Sand Causes Cancer, Say British Fracktivists

Green activists have found a new way to villainize hydraulic fracturing in Britain: claiming that sand, one essential component of the sluice pumped at high pressure into horizontal wells to “frack” shale, will give people cancer. The Times (of London) reports:

[Activist group Friends of the Earth] distributed thousands of leaflets asking for donations to help stop fracking. The leaflets said fracking would expose communities to chemicals that could cause cancer because it involved “pumping millions of litres of water containing a toxic cocktail of chemicals deep underground . . . [which] could end up in your drinking water”.

The leaflet said that the group had already helped people in Lancashire prevent fracking by Cuadrilla, the company which had two applications rejected by the county council this summer. When Cuadrilla complained to Friends of the Earth that it did not use toxic chemicals, the group replied listing the evidence on which it based its claims. It wrote: “We understand that Cuadrilla used a significant amount of sand to frack the well at Preese Hall [in Lancashire in 2011]. Frack sand tends to contain significant amounts of silica which is a known carcinogen.”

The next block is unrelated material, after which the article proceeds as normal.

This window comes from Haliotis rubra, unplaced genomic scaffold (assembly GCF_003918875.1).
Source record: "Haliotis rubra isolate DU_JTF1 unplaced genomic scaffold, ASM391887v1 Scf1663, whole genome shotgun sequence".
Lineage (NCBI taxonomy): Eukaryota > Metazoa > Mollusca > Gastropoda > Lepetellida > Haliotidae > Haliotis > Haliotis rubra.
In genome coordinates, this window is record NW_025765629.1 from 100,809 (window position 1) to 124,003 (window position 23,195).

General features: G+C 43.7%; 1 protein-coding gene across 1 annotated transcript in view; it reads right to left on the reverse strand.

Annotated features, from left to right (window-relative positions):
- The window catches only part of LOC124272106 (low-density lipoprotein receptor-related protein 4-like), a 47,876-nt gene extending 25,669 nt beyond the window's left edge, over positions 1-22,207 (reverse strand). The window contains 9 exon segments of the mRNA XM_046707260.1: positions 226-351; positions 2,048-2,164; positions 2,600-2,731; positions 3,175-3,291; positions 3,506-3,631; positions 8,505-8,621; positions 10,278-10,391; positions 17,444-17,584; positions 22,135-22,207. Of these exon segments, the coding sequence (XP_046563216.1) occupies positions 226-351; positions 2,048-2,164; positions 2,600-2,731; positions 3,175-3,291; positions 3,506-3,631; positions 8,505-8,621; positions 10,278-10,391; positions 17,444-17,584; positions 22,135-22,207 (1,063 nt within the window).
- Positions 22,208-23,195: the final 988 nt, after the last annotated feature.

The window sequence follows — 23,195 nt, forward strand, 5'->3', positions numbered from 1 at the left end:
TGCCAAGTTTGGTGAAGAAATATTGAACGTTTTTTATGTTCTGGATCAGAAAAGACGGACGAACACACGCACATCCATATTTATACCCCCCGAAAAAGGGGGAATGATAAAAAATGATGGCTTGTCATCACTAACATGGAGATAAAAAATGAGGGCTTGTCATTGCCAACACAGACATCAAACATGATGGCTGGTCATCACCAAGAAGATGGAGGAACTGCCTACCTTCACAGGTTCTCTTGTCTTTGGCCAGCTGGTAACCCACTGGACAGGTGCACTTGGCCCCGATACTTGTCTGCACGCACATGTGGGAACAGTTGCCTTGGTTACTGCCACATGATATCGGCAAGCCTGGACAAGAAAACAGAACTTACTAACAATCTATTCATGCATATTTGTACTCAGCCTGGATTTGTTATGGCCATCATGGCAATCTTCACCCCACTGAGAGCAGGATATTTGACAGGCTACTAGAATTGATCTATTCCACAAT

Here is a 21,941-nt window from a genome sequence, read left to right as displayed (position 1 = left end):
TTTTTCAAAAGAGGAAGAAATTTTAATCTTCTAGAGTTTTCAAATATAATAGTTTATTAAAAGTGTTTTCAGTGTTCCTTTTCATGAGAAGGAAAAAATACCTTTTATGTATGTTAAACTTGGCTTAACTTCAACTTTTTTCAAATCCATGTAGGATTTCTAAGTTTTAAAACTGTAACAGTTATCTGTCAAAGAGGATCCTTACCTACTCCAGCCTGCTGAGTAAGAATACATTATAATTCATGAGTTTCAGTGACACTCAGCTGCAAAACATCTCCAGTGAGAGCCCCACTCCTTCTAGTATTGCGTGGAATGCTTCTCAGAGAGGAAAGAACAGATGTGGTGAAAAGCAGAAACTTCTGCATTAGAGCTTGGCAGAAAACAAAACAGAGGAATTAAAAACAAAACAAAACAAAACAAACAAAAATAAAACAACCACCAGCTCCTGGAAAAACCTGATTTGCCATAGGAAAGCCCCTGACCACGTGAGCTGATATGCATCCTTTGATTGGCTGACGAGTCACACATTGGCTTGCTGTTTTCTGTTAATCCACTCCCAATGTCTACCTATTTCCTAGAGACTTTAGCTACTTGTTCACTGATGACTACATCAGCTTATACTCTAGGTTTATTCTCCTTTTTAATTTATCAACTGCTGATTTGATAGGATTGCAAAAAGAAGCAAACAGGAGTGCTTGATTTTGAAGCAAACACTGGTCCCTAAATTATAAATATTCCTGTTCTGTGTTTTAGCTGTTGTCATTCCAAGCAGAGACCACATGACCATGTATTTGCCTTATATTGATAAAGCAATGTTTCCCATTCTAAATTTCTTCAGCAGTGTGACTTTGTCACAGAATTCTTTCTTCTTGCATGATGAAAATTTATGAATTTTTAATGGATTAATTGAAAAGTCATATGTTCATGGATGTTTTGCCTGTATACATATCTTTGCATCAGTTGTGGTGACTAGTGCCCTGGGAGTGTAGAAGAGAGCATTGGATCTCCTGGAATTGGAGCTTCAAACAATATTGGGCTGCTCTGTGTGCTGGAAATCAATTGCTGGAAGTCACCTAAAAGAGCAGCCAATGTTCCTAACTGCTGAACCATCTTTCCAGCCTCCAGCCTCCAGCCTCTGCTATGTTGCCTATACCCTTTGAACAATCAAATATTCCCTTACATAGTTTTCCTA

By this logic, greens ought to be calling for the quarantining of beaches—to hear these activists tell it, the sand you’d be tanning on there would be as big a cancer risk as the UV rays you might be soaking up.

This kind of campaigning isn’t unique to this specific green group, either. It’s part of a pattern of behavior employed by the modern environmental movement, in which sober analysis of important policy decisions is overrun by overwrought and often emotional rhetoric—baseless fear-mongering. For a group that prides itself on being joined at the hip to science, greens show a remarkable tendency to ditch the facts when it’s convenient to serve their point, and this latest sand-causes-cancer campaign is a great example of that.

The world needs a better, smarter green movement. Environmental concerns pervade a wide host of issues, and our planet deserves a better class of champion.

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